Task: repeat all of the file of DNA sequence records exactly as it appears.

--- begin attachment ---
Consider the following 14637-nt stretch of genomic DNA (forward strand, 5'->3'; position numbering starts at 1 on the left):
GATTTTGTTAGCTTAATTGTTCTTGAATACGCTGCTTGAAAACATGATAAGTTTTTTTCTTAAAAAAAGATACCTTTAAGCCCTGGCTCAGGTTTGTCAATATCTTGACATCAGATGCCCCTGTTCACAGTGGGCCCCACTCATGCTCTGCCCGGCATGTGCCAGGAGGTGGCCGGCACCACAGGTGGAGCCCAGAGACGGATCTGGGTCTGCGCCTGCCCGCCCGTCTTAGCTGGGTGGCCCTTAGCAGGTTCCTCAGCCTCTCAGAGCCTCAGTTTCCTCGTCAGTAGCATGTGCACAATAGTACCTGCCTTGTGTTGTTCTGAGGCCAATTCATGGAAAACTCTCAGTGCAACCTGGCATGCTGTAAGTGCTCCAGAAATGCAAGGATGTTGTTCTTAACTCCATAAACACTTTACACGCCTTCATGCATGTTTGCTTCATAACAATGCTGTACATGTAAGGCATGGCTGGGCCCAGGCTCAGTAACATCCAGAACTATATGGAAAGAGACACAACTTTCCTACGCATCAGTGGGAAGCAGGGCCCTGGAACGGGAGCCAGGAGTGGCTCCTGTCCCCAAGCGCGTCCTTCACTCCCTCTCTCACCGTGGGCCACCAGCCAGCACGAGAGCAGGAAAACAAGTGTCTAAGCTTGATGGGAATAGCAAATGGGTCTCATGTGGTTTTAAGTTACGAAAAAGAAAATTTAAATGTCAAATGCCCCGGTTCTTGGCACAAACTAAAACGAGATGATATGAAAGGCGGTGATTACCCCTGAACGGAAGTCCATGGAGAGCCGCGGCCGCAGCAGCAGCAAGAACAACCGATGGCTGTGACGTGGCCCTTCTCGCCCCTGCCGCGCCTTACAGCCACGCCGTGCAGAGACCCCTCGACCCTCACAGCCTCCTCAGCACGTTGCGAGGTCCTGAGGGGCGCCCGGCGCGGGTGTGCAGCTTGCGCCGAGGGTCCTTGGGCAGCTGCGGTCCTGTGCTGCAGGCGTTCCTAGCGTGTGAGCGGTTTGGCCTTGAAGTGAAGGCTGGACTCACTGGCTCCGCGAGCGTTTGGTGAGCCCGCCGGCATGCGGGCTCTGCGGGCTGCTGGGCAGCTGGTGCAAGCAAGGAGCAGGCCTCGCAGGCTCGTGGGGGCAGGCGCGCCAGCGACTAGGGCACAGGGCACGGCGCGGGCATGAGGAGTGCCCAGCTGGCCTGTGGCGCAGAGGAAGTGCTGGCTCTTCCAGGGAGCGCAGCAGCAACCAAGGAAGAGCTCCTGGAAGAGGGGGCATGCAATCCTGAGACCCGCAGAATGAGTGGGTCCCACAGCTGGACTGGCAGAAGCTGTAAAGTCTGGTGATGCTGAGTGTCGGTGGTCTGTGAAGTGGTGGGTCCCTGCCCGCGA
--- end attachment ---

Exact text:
Consider the following 14637-nt stretch of genomic DNA (forward strand, 5'->3'; position numbering starts at 1 on the left):
GATTTTGTTAGCTTAATTGTTCTTGAATACGCTGCTTGAAAACATGATAAGTTTTTTTCTTAAAAAAAGATACCTTTAAGCCCTGGCTCAGGTTTGTCAATATCTTGACATCAGATGCCCCTGTTCACAGTGGGCCCCACTCATGCTCTGCCCGGCATGTGCCAGGAGGTGGCCGGCACCACAGGTGGAGCCCAGAGACGGATCTGGGTCTGCGCCTGCCCGCCCGTCTTAGCTGGGTGGCCCTTAGCAGGTTCCTCAGCCTCTCAGAGCCTCAGTTTCCTCGTCAGTAGCATGTGCACAATAGTACCTGCCTTGTGTTGTTCTGAGGCCAATTCATGGAAAACTCTCAGTGCAACCTGGCATGCTGTAAGTGCTCCAGAAATGCAAGGATGTTGTTCTTAACTCCATAAACACTTTACACGCCTTCATGCATGTTTGCTTCATAACAATGCTGTACATGTAAGGCATGGCTGGGCCCAGGCTCAGTAACATCCAGAACTATATGGAAAGAGACACAACTTTCCTACGCATCAGTGGGAAGCAGGGCCCTGGAACGGGAGCCAGGAGTGGCTCCTGTCCCCAAGCGCGTCCTTCACTCCCTCTCTCACCGTGGGCCACCAGCCAGCACGAGAGCAGGAAAACAAGTGTCTAAGCTTGATGGGAATAGCAAATGGGTCTCATGTGGTTTTAAGTTACGAAAAAGAAAATTTAAATGTCAAATGCCCCGGTTCTTGGCACAAACTAAAACGAGATGATATGAAAGGCGGTGATTACCCCTGAACGGAAGTCCATGGAGAGCCGCGGCCGCAGCAGCAGCAAGAACAACCGATGGCTGTGACGTGGCCCTTCTCGCCCCTGCCGCGCCTTACAGCCACGCCGTGCAGAGACCCCTCGACCCTCACAGCCTCCTCAGCACGTTGCGAGGTCCTGAGGGGCGCCCGGCGCGGGTGTGCAGCTTGCGCCGAGGGTCCTTGGGCAGCTGCGGTCCTGTGCTGCAGGCGTTCCTAGCGTGTGAGCGGTTTGGCCTTGAAGTGAAGGCTGGACTCACTGGCTCCGCGAGCGTTTGGTGAGCCCGCCGGCATGCGGGCTCTGCGGGCTGCTGGGCAGCTGGTGCAAGCAAGGAGCAGGCCTCGCAGGCTCGTGGGGGCAGGCGCGCCAGCGACTAGGGCACAGGGCACGGCGCGGGCATGAGGAGTGCCCAGCTGGCCTGTGGCGCAGAGGAAGTGCTGGCTCTTCCAGGGAGCGCAGCAGCAACCAAGGAAGAGCTCCTGGAAGAGGGGGCATGCAATCCTGAGACCCGCAGAATGAGTGGGTCCCACAGCTGGACTGGCAGAAGCTGTAAAGTCTGGTGATGCTGAGTGTCGGTGGTCTGTGAAGTGGTGGGTCCCTGCCCGCGA